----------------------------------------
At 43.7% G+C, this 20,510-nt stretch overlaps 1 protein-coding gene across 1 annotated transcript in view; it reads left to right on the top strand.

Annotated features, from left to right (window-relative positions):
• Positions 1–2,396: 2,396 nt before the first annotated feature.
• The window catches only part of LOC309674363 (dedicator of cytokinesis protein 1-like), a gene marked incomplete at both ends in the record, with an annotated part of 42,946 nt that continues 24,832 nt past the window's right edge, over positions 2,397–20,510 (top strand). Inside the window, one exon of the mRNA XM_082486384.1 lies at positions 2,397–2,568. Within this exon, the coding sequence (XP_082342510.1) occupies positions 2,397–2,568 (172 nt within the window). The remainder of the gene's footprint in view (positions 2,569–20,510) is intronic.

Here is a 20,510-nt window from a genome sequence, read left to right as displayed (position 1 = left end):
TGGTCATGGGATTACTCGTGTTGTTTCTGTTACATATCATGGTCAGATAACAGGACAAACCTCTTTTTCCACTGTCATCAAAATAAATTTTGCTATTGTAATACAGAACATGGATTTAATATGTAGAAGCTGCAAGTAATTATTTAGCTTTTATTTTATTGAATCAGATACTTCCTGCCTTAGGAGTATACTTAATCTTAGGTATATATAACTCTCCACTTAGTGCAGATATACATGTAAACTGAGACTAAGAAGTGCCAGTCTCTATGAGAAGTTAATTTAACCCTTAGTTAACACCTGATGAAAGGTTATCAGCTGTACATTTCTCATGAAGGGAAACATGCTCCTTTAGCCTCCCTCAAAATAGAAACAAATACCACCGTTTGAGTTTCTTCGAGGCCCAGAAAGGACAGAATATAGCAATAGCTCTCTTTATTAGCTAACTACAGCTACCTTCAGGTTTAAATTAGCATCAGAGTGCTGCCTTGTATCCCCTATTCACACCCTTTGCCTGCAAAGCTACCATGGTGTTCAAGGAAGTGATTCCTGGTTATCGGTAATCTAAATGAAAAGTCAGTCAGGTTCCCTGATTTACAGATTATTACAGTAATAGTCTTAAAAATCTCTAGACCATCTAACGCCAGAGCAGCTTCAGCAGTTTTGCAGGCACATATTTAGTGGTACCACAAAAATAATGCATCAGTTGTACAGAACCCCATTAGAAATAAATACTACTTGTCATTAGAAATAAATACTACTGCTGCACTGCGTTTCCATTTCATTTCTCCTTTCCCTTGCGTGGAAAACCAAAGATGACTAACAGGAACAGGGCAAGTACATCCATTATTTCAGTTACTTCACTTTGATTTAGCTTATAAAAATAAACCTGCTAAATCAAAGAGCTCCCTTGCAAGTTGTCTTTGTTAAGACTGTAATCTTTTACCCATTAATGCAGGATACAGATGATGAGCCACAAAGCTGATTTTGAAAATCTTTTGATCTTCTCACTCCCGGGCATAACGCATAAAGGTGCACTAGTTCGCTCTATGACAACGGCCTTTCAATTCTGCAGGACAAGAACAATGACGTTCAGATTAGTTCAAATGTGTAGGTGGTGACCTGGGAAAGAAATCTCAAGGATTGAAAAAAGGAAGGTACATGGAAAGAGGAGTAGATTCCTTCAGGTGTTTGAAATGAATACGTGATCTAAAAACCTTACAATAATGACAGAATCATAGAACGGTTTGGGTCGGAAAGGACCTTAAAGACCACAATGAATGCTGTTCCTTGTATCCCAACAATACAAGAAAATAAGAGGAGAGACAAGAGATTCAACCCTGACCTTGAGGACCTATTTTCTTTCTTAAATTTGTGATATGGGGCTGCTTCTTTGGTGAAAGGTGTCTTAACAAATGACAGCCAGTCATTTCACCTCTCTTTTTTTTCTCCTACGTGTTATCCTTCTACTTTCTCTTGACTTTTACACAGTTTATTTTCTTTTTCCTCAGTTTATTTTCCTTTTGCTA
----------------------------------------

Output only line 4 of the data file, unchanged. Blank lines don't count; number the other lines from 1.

• The window catches only part of LOC309674363 (dedicator of cytokinesis protein 1-like), a gene marked incomplete at both ends in the record, with an annotated part of 42,946 nt that continues 24,832 nt past the window's right edge, over positions 2,397–20,510 (top strand). Inside the window, one exon of the mRNA XM_082486384.1 lies at positions 2,397–2,568. Within this exon, the coding sequence (XP_082342510.1) occupies positions 2,397–2,568 (172 nt within the window). The remainder of the gene's footprint in view (positions 2,569–20,510) is intronic.